Tuesday, December 7, 2010

It's the Most Offensive Time of the Year

Imagine, for a moment, that you are wandering down the streets of India during the annual Hindu celebration of Diwali. In a spirit of good will and neighborliness, someone says to you, "Diwali Greetings!" or "Best wishes to you on Diwali!" What would you say in response?

Would you say, "I don't celebrate Diwali."? Of course you wouldn't, because you are a decent, polite person. You would probably say "Thank you!" You might even add, "You, too!", because that's what decent people do - they respond to pleasantries with pleasantries. Decent people do not take offense at the well-wishes of strangers, regardless of religious differences.

I guess this is why I felt a little annoyed when I read an advice-column question from a Jewish woman looking for help on how to respond to the constant barrage of Christmas cheer. "I'm tired of people wishing me a Merry Christmas," she wrote. "How should Jews respond...?"

A rabbi answered:

"My advice is to be polite, but persistent, in telling people that you do not celebrate Christmas. When Jews and other non-Christians acquiesce to "Merry Christmas" greetings with responses like, "You, too," or just nervous smiles, we only perpetuate the idea that Christmas is for everyone... What do you say when well-wishers wish you a 'merry Christmas'? My answer is, 'Thank you, but I don't celebrate Christmas. Let me wish you the best on your holiday.'"

My question is, why do we feel it necessary to explain our holiday observances to a grocery store cashier or a Salvation Army volunteer who is simply hoping to collect coins for the homeless? If you have a friendship with someone, by all means, tell them you don't celebrate Christmas. But a random person who is doing nothing more than offering a friendly greeting? For heaven's sake, just say, "Thank you!" and continue on your way! It isn't "perpetuating the idea that Christmas is for everyone". It's perpetuating the idea that politeness is for everyone.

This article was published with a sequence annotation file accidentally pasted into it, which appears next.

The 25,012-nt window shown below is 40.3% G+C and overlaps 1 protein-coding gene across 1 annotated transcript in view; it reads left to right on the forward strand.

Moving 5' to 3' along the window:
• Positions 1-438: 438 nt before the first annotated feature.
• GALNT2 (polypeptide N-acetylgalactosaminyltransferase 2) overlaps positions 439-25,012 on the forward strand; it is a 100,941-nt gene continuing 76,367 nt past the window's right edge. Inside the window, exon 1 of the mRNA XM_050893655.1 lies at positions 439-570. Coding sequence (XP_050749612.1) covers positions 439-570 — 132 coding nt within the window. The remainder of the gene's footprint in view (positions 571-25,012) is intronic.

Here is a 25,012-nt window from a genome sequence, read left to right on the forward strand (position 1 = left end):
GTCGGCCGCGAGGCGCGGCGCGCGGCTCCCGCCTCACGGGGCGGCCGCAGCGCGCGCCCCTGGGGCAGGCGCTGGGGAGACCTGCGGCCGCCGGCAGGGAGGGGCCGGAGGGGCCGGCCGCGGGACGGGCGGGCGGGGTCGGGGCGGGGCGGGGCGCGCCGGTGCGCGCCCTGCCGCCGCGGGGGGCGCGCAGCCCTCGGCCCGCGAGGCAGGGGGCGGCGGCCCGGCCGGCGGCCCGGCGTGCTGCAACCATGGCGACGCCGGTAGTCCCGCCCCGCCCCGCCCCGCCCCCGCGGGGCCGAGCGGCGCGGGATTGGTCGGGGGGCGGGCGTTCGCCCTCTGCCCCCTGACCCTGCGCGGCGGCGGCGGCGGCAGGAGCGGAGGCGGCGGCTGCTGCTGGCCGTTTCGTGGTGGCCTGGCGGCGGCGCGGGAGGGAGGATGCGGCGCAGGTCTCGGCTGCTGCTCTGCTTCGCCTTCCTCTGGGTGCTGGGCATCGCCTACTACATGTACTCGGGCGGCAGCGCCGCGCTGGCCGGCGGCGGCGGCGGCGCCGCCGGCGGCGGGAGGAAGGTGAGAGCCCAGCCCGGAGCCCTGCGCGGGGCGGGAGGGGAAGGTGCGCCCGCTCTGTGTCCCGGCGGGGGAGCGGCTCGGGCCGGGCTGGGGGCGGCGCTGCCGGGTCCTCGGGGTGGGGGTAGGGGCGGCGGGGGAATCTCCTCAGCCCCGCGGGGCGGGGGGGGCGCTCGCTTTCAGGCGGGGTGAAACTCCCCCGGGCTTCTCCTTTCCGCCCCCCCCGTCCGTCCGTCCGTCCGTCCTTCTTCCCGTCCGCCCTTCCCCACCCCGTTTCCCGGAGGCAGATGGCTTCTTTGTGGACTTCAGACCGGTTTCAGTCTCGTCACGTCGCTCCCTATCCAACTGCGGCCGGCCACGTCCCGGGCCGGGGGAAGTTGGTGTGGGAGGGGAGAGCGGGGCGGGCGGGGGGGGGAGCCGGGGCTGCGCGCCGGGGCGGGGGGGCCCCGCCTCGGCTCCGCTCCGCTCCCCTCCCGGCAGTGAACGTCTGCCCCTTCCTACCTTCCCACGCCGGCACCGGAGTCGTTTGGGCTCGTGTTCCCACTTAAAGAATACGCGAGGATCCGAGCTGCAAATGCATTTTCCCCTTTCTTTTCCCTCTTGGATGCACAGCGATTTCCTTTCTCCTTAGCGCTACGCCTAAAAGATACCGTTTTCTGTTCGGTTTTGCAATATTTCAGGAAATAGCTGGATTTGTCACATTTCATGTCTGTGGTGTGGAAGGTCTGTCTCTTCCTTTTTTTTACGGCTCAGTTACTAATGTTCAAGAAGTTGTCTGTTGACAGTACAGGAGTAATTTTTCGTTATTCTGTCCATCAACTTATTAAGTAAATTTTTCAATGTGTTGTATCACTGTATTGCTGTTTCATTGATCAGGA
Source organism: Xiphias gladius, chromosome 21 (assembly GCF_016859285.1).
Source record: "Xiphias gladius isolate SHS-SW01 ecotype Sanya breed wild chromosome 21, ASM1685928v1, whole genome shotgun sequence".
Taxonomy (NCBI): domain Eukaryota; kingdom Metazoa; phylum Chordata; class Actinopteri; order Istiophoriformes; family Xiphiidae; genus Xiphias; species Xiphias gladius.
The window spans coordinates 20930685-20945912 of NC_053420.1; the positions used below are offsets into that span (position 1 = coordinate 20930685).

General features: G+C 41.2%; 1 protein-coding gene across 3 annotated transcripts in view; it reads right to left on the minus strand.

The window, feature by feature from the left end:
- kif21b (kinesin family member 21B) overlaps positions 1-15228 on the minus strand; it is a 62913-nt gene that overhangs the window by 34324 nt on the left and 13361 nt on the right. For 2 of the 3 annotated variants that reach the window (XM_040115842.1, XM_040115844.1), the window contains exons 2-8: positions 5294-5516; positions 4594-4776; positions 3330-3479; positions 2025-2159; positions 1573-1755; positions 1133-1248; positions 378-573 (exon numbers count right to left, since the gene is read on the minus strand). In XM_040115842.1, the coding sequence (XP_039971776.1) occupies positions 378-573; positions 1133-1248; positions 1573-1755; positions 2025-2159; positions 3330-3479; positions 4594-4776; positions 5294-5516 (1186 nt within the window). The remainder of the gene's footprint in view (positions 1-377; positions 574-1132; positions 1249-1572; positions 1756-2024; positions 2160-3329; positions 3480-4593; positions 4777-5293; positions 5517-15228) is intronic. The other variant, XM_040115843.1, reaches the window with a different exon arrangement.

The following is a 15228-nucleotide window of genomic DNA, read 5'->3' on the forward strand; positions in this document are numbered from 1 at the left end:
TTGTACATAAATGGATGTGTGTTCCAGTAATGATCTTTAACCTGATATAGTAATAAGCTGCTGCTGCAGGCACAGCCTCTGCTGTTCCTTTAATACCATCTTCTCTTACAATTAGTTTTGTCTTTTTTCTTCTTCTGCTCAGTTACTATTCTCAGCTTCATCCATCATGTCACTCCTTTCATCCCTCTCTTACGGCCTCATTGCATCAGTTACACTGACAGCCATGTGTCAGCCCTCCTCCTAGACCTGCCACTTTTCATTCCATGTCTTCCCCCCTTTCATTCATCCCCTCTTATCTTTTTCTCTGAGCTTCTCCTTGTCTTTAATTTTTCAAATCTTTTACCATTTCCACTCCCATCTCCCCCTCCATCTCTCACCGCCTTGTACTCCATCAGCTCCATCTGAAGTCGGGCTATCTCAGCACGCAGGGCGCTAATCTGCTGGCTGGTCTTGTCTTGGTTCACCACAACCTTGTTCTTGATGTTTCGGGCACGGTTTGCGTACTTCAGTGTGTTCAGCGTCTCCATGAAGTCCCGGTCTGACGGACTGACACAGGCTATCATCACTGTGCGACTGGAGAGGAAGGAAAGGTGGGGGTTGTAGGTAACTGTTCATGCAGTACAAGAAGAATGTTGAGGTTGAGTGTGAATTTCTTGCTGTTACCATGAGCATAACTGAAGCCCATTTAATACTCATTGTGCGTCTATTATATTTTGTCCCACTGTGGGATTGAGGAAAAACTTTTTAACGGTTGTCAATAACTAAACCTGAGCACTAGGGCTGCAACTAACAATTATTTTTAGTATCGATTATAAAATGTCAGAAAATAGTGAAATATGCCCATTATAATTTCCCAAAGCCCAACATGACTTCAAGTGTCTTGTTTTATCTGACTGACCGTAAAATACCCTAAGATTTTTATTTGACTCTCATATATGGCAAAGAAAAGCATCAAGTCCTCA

And another thing; for the sake of consistency, let's pretend we are back in India during the celebration of Diwali. If, as an American Christian, you saw holiday displays in the Town Square commemorating the Festival of Lights, would you be offended? Of course not! Hinduism is a majority religion in India! Wouldn't you find it odd if all religious expression had been stifled out of the public square?

Likewise, why is it such a big deal to have a Nativity Scene on government property? According to one poll, 93% of Americans celebrate Christmas (even though only about 80% of those interviewed identified themselves as Christians). A Nativity Scene on government property is not an endorsement of Christianity - it's a recognition of the fact that 90% of Americans celebrate Christmas. If 90% of Americans celebrated National Gum Drop Day (It's January 15th!), wouldn't it be logical for gum drop houses to appear on government lawns?

When I was working at an engineering firm a few years back, a handful of my coworkers were practicing Muslims. Every year, with a big grin and well-wishes for everyone, one of these Muslim coworkers would bring in a huge cake to mark the end of Ramadan.

Did I say, "Thank you, but I don't observe Ramadan."? No way! I said, "Thank you so much! Pass the cake!"

And every year, this Muslim coworker was right there enjoying himself at the office Christmas party.

So, to this Jewish woman who was looking for advice, I would say, stop getting miffed when someone wishes you "Merry Christmas" and start appreciating politeness.

After all, it's just a piece of cake.


Stephanie Black said...

Well said, Bonnie! It's a waste of time and happiness to spend your life looking for ways to be offended.

MyDonkeySix said...

Amen sister! People try too hard to get offended these days. Just see it as someone wishing you well and get on with it. Plus, who doesn't like cake?

Megan B ♥ said...

Yes, well said, indeed.

One of my very dearest friends is Jewish. We wish each other Happy Chanuka and Merry Christmas all the time, in respect and love for one another. It just doesn't have to be such a big deal. "Have a good day" should be just as offensive, I think.